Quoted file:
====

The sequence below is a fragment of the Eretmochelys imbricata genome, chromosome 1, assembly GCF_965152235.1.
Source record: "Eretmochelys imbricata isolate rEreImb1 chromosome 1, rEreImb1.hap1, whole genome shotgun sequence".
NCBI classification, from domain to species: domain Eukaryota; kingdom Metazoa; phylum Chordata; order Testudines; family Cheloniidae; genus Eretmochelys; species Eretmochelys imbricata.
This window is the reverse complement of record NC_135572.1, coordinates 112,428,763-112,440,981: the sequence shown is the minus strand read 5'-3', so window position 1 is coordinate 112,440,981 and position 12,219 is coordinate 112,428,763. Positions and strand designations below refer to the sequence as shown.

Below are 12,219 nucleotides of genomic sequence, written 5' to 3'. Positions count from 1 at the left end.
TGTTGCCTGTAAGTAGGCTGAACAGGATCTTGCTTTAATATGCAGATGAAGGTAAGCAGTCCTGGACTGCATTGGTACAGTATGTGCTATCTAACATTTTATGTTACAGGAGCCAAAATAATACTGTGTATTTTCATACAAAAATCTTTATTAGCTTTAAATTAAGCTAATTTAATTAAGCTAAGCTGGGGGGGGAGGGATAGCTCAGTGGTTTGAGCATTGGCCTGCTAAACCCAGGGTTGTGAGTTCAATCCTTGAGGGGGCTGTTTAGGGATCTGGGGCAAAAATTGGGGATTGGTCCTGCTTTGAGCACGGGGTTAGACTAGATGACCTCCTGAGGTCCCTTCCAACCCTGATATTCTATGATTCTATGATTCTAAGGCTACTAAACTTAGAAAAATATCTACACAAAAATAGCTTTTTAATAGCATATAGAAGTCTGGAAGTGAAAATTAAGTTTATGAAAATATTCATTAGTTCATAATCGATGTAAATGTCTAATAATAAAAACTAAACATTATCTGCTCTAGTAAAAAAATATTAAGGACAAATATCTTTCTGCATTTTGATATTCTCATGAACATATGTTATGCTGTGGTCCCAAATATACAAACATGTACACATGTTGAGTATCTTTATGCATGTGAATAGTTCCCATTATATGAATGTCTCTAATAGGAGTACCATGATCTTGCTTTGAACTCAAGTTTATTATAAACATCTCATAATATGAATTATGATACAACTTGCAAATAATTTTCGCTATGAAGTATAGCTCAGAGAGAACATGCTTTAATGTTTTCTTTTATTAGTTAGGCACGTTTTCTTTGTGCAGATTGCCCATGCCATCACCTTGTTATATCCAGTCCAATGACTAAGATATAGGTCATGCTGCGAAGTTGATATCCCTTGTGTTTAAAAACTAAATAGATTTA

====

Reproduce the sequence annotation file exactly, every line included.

The sequence below is a fragment of the Eretmochelys imbricata genome, chromosome 1, assembly GCF_965152235.1.
Source record: "Eretmochelys imbricata isolate rEreImb1 chromosome 1, rEreImb1.hap1, whole genome shotgun sequence".
NCBI classification, from domain to species: domain Eukaryota; kingdom Metazoa; phylum Chordata; order Testudines; family Cheloniidae; genus Eretmochelys; species Eretmochelys imbricata.
This window is the reverse complement of record NC_135572.1, coordinates 112,428,763-112,440,981: the sequence shown is the minus strand read 5'-3', so window position 1 is coordinate 112,440,981 and position 12,219 is coordinate 112,428,763. Positions and strand designations below refer to the sequence as shown.

Below are 12,219 nucleotides of genomic sequence, written 5' to 3'. Positions count from 1 at the left end.
TGTTGCCTGTAAGTAGGCTGAACAGGATCTTGCTTTAATATGCAGATGAAGGTAAGCAGTCCTGGACTGCATTGGTACAGTATGTGCTATCTAACATTTTATGTTACAGGAGCCAAAATAATACTGTGTATTTTCATACAAAAATCTTTATTAGCTTTAAATTAAGCTAATTTAATTAAGCTAAGCTGGGGGGGGAGGGATAGCTCAGTGGTTTGAGCATTGGCCTGCTAAACCCAGGGTTGTGAGTTCAATCCTTGAGGGGGCTGTTTAGGGATCTGGGGCAAAAATTGGGGATTGGTCCTGCTTTGAGCACGGGGTTAGACTAGATGACCTCCTGAGGTCCCTTCCAACCCTGATATTCTATGATTCTATGATTCTAAGGCTACTAAACTTAGAAAAATATCTACACAAAAATAGCTTTTTAATAGCATATAGAAGTCTGGAAGTGAAAATTAAGTTTATGAAAATATTCATTAGTTCATAATCGATGTAAATGTCTAATAATAAAAACTAAACATTATCTGCTCTAGTAAAAAAATATTAAGGACAAATATCTTTCTGCATTTTGATATTCTCATGAACATATGTTATGCTGTGGTCCCAAATATACAAACATGTACACATGTTGAGTATCTTTATGCATGTGAATAGTTCCCATTATATGAATGTCTCTAATAGGAGTACCATGATCTTGCTTTGAACTCAAGTTTATTATAAACATCTCATAATATGAATTATGATACAACTTGCAAATAATTTTCGCTATGAAGTATAGCTCAGAGAGAACATGCTTTAATGTTTTCTTTTATTAGTTAGGCACGTTTTCTTTGTGCAGATTGCCCATGCCATCACCTTGTTATATCCAGTCCAATGACTAAGATATAGGTCATGCTGCGAAGTTGATATCCCTTGTGTTTAAAAACTAAATAGATTTA